Biopsy frozen in seconds in the operating room
For rapid freezing of a biopsy sample taken from a patient, the standard procedure uses liquid nitrogen. However, this is not allowed inside the operating room. The consequence is a laborious procedure causing unnecessary delay. Researchers of the University of Twente developed a 'snap freezing' apparatus that cools a vial even faster than in liquid nitrogen, and is safe for use inside the operating room. Another advantage is that the speed of cooling is adjustable. The new device is presented in Nature's Scientific Reports. The Dutch VUmc hospital is already running experiments using the new device.
For personalized cancer treatments, molecular medicine is promising. For many laboratory tests, a tissue sample for biopsy is kept at room temperature from the clinic to the lab. But for protein analysis, proteomics, the tissue has to be frozen instantly. This is also called "snap freezing," and is made possible by immersing a vial containing the tissue in a bath of liquid nitrogen, cooling it down to minus 196 degrees Celsius.
To avoid risks for the patient and medical staff, this procedure cannot be done inside the operation theatre. In practice, a clinician wearing protecting clothing waits directly outside with a liquid nitrogen container. There is still a delay in moving the sample outside, which may influence the lab results. The new snap freezer developed by UT scientist can be connected to the mains and does not present any risk of physical contact or breathing harmful cooling gas or liquid. The freezer does not require special gloves or protective clothing. The apparatus freezes vials even faster than liquid nitrogen, and is more flexible, as the cooling speed can be adjusted.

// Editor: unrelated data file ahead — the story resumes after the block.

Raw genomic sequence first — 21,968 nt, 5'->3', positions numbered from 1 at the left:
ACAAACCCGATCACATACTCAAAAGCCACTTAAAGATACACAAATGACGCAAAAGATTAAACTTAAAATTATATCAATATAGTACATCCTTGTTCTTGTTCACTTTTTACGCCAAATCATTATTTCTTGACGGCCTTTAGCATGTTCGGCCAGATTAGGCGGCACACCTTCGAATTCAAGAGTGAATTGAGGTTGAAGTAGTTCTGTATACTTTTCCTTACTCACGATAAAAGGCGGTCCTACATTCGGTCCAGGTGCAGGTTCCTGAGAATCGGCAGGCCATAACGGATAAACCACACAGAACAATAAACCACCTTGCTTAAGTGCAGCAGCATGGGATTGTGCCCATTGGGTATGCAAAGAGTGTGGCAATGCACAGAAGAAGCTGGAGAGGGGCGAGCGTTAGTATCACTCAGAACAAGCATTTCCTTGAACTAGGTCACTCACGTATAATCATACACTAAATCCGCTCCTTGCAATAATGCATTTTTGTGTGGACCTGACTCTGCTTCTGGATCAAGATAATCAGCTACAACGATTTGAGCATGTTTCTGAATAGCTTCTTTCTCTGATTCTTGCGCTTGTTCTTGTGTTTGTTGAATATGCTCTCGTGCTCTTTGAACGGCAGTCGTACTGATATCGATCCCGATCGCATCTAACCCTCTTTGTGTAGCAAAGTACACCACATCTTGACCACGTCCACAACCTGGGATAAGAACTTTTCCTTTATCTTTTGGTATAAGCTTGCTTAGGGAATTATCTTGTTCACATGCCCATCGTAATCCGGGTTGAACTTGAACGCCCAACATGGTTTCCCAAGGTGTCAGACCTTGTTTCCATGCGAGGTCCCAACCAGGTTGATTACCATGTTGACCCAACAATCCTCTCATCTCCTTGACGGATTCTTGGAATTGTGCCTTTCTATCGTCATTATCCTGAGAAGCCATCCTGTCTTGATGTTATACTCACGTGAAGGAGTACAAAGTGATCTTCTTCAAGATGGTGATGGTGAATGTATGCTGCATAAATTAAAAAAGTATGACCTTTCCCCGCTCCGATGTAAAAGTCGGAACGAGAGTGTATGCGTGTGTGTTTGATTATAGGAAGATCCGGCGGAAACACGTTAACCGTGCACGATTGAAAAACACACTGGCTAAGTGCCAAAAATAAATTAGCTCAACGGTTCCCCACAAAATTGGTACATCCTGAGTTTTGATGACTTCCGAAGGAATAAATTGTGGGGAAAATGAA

Although so-called cryocoolers are available on the market, the challenge is keeping it compact. Coolers of a cubic meter in size with the right specifications are expensive. Thanks to its smart design, the new cooler is substantially less expensive.
This very compact cryocooler has a buffer made of copper for retaining low temperatures and a closed helium gas system that works as a heat exchanger. There is a gap between the TESU and the vial with the biopsy for contact gas flow. Next to the direct cooling effect, the researchers expected to see cooling by the movement of the gas, similar to the wind chill factor, which makes the air seem colder than the actual temperature. However, this effect was not observed in this case. Apart from developing the new device, the research also provides new physical insights in gas flows.
The medical center of the Free University in Amsterdam (VUmc) is testing the device in a polyclinic setting because for actual use in the operation theatre, certification is still necessary. The team lead by Srinivas Vanapalli is also working on a sustainable solution for cold transport, for example, when a tissue sample has to be transported over a large distance to another lab. Rapid cooling devices are also promising in treatment, killing tumor cells in a highly targeted way. This is currently another field of research addressed together with cryoablation specialists.